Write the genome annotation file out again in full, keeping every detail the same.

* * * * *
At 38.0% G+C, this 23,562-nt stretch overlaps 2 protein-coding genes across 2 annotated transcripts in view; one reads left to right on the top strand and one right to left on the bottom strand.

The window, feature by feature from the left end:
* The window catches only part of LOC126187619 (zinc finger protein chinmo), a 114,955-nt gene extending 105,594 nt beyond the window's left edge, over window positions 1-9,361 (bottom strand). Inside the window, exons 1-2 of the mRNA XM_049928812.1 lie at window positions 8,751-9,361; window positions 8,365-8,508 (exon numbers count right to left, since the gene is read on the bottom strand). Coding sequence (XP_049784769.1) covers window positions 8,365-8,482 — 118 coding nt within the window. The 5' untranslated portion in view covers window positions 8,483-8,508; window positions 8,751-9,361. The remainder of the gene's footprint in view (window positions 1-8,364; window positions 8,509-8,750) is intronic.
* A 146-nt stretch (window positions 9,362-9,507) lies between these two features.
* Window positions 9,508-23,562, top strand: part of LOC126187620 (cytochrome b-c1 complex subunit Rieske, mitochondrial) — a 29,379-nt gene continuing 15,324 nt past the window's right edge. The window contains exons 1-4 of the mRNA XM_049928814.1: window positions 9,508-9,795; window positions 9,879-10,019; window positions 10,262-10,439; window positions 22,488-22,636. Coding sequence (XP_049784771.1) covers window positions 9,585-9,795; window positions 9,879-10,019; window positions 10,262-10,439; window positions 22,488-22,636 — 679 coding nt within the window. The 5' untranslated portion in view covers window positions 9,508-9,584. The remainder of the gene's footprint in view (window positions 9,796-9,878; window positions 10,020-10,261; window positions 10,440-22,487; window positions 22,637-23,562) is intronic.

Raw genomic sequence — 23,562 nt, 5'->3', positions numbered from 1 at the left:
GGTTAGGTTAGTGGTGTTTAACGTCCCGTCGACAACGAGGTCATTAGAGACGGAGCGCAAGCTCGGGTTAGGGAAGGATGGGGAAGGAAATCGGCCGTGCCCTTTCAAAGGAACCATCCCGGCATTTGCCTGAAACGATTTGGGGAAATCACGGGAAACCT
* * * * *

At 38.0% G+C, this 23,562-nt stretch overlaps 2 protein-coding genes across 2 annotated transcripts in view; one reads left to right on the top strand and one right to left on the bottom strand.

The window, feature by feature from the left end:
* The window catches only part of LOC126187619 (zinc finger protein chinmo), a 114,955-nt gene extending 105,594 nt beyond the window's left edge, over window positions 1-9,361 (bottom strand). Inside the window, exons 1-2 of the mRNA XM_049928812.1 lie at window positions 8,751-9,361; window positions 8,365-8,508 (exon numbers count right to left, since the gene is read on the bottom strand). Coding sequence (XP_049784769.1) covers window positions 8,365-8,482 — 118 coding nt within the window. The 5' untranslated portion in view covers window positions 8,483-8,508; window positions 8,751-9,361. The remainder of the gene's footprint in view (window positions 1-8,364; window positions 8,509-8,750) is intronic.
* A 146-nt stretch (window positions 9,362-9,507) lies between these two features.
* Window positions 9,508-23,562, top strand: part of LOC126187620 (cytochrome b-c1 complex subunit Rieske, mitochondrial) — a 29,379-nt gene continuing 15,324 nt past the window's right edge. The window contains exons 1-4 of the mRNA XM_049928814.1: window positions 9,508-9,795; window positions 9,879-10,019; window positions 10,262-10,439; window positions 22,488-22,636. Coding sequence (XP_049784771.1) covers window positions 9,585-9,795; window positions 9,879-10,019; window positions 10,262-10,439; window positions 22,488-22,636 — 679 coding nt within the window. The 5' untranslated portion in view covers window positions 9,508-9,584. The remainder of the gene's footprint in view (window positions 9,796-9,878; window positions 10,020-10,261; window positions 10,440-22,487; window positions 22,637-23,562) is intronic.

Raw genomic sequence — 23,562 nt, 5'->3', positions numbered from 1 at the left:
GGTTAGGTTAGTGGTGTTTAACGTCCCGTCGACAACGAGGTCATTAGAGACGGAGCGCAAGCTCGGGTTAGGGAAGGATGGGGAAGGAAATCGGCCGTGCCCTTTCAAAGGAACCATCCCGGCATTTGCCTGAAACGATTTGGGGAAATCACGGGAAACCT